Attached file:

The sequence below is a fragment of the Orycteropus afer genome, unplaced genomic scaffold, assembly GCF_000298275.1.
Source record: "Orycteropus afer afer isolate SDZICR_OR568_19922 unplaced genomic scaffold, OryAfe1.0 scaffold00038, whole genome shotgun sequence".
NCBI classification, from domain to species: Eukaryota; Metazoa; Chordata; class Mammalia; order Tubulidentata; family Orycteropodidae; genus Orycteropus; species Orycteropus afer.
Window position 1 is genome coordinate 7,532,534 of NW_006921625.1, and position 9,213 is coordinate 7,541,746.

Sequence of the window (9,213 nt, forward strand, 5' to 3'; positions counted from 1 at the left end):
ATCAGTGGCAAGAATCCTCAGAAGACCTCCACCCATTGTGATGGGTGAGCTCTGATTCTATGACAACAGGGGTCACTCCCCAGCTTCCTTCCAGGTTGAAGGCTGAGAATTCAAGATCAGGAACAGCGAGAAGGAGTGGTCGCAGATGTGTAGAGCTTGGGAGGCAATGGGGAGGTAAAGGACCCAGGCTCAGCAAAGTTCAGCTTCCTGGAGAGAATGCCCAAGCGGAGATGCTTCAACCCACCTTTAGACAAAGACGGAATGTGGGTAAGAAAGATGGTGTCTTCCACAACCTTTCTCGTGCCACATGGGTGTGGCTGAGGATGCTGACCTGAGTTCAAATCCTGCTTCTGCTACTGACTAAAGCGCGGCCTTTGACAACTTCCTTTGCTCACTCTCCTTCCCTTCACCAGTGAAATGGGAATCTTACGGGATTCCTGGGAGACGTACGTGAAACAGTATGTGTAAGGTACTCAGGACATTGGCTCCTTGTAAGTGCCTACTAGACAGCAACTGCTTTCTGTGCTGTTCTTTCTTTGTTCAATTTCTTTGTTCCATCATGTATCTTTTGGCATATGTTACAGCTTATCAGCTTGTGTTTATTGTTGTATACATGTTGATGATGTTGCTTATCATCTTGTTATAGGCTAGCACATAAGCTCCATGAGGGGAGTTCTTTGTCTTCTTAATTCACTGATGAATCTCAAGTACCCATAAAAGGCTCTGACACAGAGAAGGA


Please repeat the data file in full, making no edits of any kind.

The sequence below is a fragment of the Orycteropus afer genome, unplaced genomic scaffold, assembly GCF_000298275.1.
Source record: "Orycteropus afer afer isolate SDZICR_OR568_19922 unplaced genomic scaffold, OryAfe1.0 scaffold00038, whole genome shotgun sequence".
NCBI classification, from domain to species: Eukaryota; Metazoa; Chordata; class Mammalia; order Tubulidentata; family Orycteropodidae; genus Orycteropus; species Orycteropus afer.
Window position 1 is genome coordinate 7,532,534 of NW_006921625.1, and position 9,213 is coordinate 7,541,746.

Sequence of the window (9,213 nt, forward strand, 5' to 3'; positions counted from 1 at the left end):
ATCAGTGGCAAGAATCCTCAGAAGACCTCCACCCATTGTGATGGGTGAGCTCTGATTCTATGACAACAGGGGTCACTCCCCAGCTTCCTTCCAGGTTGAAGGCTGAGAATTCAAGATCAGGAACAGCGAGAAGGAGTGGTCGCAGATGTGTAGAGCTTGGGAGGCAATGGGGAGGTAAAGGACCCAGGCTCAGCAAAGTTCAGCTTCCTGGAGAGAATGCCCAAGCGGAGATGCTTCAACCCACCTTTAGACAAAGACGGAATGTGGGTAAGAAAGATGGTGTCTTCCACAACCTTTCTCGTGCCACATGGGTGTGGCTGAGGATGCTGACCTGAGTTCAAATCCTGCTTCTGCTACTGACTAAAGCGCGGCCTTTGACAACTTCCTTTGCTCACTCTCCTTCCCTTCACCAGTGAAATGGGAATCTTACGGGATTCCTGGGAGACGTACGTGAAACAGTATGTGTAAGGTACTCAGGACATTGGCTCCTTGTAAGTGCCTACTAGACAGCAACTGCTTTCTGTGCTGTTCTTTCTTTGTTCAATTTCTTTGTTCCATCATGTATCTTTTGGCATATGTTACAGCTTATCAGCTTGTGTTTATTGTTGTATACATGTTGATGATGTTGCTTATCATCTTGTTATAGGCTAGCACATAAGCTCCATGAGGGGAGTTCTTTGTCTTCTTAATTCACTGATGAATCTCAAGTACCCATAAAAGGCTCTGACACAGAGAAGGA